U.S. human rights monitors have documented a global crackdown on Internet freedom in the past year, with more than 40 governments restricting access to the Web and many using cyber-tools to spy on political opponents, the State Department said in a report Friday.

The department’s annual report on human rights practices also found evidence of increased suppression of civil society groups throughout the world, even as millions of people in the Middle East continue to press for greater political and economic freedoms.

The successful and relatively peaceful uprisings in Egypt and Tunisia were viewed as among the most hopeful events in a year in which civil rights activists were imprisoned, beaten and even murdered in scores of countries, the 7,000-page report said.

“Societies flourish when they address human rights problems instead of suppressing them,” said Secretary of State Hillary Rodham Clinton, who unveiled this year’s compilation of country-by-country reports at a news conference.

The annual report assesses human rights conditions in 190 countries — the United States is excluded — focusing on government efforts to stifle political freedoms or engage in practices such as torture or extralegal detention. Each year, it is one of the documents most heavily downloaded from the State Department’s Web site. It also is a recurring source of diplomatic tension with trading partners and allies.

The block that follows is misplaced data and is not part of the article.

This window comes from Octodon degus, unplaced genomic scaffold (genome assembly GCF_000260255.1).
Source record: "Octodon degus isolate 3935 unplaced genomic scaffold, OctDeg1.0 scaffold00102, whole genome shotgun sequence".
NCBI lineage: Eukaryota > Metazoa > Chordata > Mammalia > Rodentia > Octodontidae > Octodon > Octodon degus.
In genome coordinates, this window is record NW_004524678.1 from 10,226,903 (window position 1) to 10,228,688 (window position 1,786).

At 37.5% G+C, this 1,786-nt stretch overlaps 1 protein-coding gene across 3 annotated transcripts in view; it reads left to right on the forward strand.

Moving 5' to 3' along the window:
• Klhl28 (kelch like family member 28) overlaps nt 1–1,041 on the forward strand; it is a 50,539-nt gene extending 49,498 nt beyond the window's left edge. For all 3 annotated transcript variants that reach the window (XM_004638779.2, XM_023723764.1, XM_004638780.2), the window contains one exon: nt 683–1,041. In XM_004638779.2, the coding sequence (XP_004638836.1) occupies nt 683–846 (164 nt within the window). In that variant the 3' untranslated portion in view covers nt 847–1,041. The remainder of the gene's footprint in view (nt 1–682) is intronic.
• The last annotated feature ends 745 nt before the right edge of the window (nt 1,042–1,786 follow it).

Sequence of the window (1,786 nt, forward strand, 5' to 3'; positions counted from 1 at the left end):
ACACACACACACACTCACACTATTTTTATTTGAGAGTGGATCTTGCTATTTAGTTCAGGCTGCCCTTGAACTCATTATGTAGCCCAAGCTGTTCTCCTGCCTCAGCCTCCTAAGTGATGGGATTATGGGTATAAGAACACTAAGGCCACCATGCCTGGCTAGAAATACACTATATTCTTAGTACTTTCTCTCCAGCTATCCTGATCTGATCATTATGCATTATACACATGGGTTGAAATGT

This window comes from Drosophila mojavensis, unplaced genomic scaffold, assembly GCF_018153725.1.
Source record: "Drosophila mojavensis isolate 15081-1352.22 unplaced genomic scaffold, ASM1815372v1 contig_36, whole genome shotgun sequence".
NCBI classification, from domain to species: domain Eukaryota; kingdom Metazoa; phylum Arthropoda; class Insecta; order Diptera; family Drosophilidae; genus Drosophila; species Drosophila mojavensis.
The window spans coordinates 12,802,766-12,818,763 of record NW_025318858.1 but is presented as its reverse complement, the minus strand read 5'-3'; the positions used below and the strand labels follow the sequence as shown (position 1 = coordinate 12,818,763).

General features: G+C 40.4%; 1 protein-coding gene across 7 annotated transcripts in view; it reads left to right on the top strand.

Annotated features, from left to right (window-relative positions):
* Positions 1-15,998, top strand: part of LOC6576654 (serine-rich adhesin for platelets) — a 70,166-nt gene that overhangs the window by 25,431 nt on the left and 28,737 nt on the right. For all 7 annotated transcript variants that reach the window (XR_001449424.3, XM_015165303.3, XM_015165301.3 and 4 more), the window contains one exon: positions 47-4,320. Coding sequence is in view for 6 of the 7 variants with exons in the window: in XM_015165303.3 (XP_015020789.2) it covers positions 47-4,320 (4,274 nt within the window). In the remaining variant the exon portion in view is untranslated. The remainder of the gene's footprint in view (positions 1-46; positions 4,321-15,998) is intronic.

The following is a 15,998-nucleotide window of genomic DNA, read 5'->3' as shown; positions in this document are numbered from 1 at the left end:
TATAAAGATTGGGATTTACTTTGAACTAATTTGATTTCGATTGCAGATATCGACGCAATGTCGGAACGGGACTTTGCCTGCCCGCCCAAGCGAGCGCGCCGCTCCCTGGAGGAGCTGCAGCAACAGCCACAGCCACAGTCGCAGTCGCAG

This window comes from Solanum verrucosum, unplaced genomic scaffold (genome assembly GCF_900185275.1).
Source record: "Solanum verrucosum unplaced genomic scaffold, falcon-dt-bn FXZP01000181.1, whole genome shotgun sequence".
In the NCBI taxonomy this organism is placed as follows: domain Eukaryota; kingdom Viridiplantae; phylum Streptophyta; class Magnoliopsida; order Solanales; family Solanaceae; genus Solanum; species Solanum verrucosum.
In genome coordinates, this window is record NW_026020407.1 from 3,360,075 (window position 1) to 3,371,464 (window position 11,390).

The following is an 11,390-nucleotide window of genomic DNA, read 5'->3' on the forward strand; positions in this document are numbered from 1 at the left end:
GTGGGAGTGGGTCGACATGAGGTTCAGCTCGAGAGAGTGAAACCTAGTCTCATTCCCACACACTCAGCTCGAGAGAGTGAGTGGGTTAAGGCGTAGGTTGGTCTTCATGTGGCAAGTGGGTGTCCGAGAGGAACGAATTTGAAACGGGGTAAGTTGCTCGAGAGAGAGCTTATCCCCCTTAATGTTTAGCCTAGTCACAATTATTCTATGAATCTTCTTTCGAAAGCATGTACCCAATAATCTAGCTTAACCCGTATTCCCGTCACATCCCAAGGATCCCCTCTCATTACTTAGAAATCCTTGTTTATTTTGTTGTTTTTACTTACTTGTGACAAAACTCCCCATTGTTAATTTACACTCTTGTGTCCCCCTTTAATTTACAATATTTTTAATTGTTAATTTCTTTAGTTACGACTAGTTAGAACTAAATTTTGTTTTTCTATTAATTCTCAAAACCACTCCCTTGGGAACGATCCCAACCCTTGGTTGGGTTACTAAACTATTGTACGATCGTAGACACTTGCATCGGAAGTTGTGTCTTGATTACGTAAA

As in past years, Clinton singled out Iran and Venezuela for systemic repression of opposition groups, but she also chided Moscow and Beijing for what she said were worsening human rights records over the past year.

Russia’s record has been marred by crackdowns on civil society groups, including “numerous attacks and murders of journalists and activists,” Clinton said.

China in recent months has stepped up arrests of human rights lawyers and artists, including renowned Chinese artist Ai Weiwei, she said. “Such detention is contrary to the rule of law, and we urge China to release all of those who have been detained for exercising their internationally recognized right to free expression,” Clinton said.

She also singled out Pakistan because of recent murders of government officials who sought to change the country’s blasphemy laws, which make defamation of religion a capital offense. Two officials were targeted by a religious fatwa and assassinated.

The growing crackdown on Internet freedoms comes at a time when young pro-democracy activists in the Middle East have relied on social media to organize and share information, the report notes. Dozens of governments have begun censoring Web sites for political reasons, while others have discovered the Internet’s utility as a means of surveillance and intimidation, Clinton said.

“In a number of countries, democracy and human rights activists and independent bloggers found their e-mails hacked or their computers infected with spyware that reported back on their every keystroke,” she said. “Digital activists have been tortured so they would reveal their passwords and implicate their colleagues.”